If you find yourself in Thompson Library soon, take a moment to explore a special display of materials from the Rare Books & Manuscripts Library (RBML) curated by an undergraduate expert.
Emma Hassel, a third-year art history major with minors in history and creative writing, has been working with University Libraries Special Collections since she found the position on Ohio State’s student job board over the summer.
“After reading the description of the job in Special Collections, I thought it was just perfect for me,” said Hassel. “I have always been interested in archives and rare book libraries, and I love being around books. I really wanted to get an insider’s view of what a job in a library or archive could be like.”
Hassel’s work started with a relatively basic but crucial task: shelving materials.
“My primary job is to shelve things that patrons, curators, conservators or other faculty have pulled from Special Collections,” she said. “I also shelve new acquisitions. Sometimes I also work in the Reading Room where the patrons use the books from Special Collections. This job allows me to understand libraries and the systems within them more deeply.”
One of Hassel's supervisors, Orville Martin, recognized her talent in the position right away.
“Emma brings a love of art and books to Special Collections, but it is her dedication to the fine details of book shelving that make her a great asset to our team,” said Martin. “Exposure to Special Collections is a learning adventure that will stimulate the curiosity of any mind, in any discipline, and I believe that Emma is showing the result of that exposure.”
Hassel's excellence in her primary role led to an opportunity to work even more closely with Special Collections materials and to utilize skills and knowledge gleaned from her major. After being recommended for a special project by her supervisors, Hassel began working with Jolie Braun, curator of modern literature and manuscripts at RBML, to curate a display of illustrated classics.
“The theme I have settled on is classic literature reimagined with art,” said Hassel. “RBML has many copies of special editions from famous literature that have been illustrated by professional artists. For example, there is a copy of Alice in Wonderland illustrated by Salvador Dali. I just find it fascinating that these successful artists sat down and illustrated books during the prime of their careers, and so many people don’t know about them. The case will hold many other collaborations between amazingly talented artists and some of the best writers from the past 200 years.”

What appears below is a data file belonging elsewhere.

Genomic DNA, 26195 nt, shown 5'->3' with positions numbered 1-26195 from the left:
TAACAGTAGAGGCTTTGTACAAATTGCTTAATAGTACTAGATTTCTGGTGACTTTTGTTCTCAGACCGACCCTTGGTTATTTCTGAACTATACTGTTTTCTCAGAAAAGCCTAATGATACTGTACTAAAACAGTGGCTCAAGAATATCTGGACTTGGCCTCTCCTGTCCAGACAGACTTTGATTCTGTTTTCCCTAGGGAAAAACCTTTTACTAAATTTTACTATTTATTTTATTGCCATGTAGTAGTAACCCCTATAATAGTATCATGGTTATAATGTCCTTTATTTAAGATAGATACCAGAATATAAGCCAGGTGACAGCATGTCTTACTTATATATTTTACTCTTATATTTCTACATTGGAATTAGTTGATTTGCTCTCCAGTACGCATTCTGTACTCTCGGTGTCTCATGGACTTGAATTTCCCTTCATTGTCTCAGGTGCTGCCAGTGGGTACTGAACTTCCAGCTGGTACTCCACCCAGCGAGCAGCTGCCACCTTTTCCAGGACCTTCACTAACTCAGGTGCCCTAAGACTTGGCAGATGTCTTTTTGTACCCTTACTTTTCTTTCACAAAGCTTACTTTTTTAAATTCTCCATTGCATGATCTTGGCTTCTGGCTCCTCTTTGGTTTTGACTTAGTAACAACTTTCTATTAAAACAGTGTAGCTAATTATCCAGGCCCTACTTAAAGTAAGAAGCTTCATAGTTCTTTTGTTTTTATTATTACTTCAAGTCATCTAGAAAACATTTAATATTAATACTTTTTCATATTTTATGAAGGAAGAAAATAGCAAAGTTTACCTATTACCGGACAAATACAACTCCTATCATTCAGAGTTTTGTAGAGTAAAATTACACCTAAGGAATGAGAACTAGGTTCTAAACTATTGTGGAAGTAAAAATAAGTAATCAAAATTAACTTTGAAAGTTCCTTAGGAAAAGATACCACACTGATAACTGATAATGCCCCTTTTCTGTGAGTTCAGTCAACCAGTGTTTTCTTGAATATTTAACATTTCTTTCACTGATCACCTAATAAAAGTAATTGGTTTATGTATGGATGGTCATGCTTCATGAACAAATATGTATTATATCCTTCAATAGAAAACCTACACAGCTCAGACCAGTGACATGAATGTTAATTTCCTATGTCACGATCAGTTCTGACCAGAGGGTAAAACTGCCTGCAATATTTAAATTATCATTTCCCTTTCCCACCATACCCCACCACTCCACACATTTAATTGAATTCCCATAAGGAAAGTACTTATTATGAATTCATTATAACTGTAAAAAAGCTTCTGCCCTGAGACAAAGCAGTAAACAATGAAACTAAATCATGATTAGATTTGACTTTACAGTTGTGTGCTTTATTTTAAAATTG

“Emma has been such a joy to work with on this project,” said Braun. “Her curiosity, enthusiasm and organizational and research skills have been great assets for working on this display. Her art history background and knowledge of special collections (including how to search for and find materials in the library catalog) meant that she had a unique perspective and skillset to bring to this project as well.”
While searching through the RBML collections for items to include in her display, Hassel uncovered a number of unique items.
“I found many first editions such as a Gone with the Wind,” said Hassel. “I’ve seen a Great Gatsby from 1934. There is a copy of Farewell to Arms that is signed by Ernest Hemingway himself. There are also many artist books and entire collections of magazines and books from as early as the 1500s. That is just the tip of the iceberg. Let’s just say I had a very hard time narrowing down the items for the exhibition.”
“The fact that major artists illustrated these books and RBML happens to have them is truly a marvel to be celebrated,” she said.
Hassel, who plans to pursue graduate studies in either library and archival science or art history and museum studies after her time at Ohio State, recognizes the value of her current work as it applies to her future studies and career.
“This job allows me to gain knowledge for a future career as a historian, librarian or archivist,” she said. “I have the amazing opportunity to witness an insider’s perspective of librarians, curators and researchers.”
“The skills required for curating a display—researching, synthesizing information, writing clear and concise text—are ones important for most students, regardless of their discipline,” said Braun. “This curation project was a particularly good fit for Emma, as she plans to pursue a career in museums or libraries. This display has given her firsthand experience with the kind of work she’s interested in doing after graduation.”
As for her goals for the display, Hassel hopes that the items will pique other students’ interest in the materials available at University Libraries.
“I want to share the experience of art within books,” she said. “Many people don’t necessarily associate books with art, but these books are art. RBML has many artist-illustrated books—so many that you could fill all of the display cases with them. I also want to showcase things from RBML that will make people more interested in the library in general and let people know that we have these amazing things in the collection.”
“I am really just so lucky I got this opportunity, and I can’t thank everyone enough for this amazing experience,” said Hassel.
To see Hassel’s displays, visit the special collections display area on the first floor of Thompson Library now through the end of spring semester. For more information about the collections at RBML, visit library.osu.edu/rbml.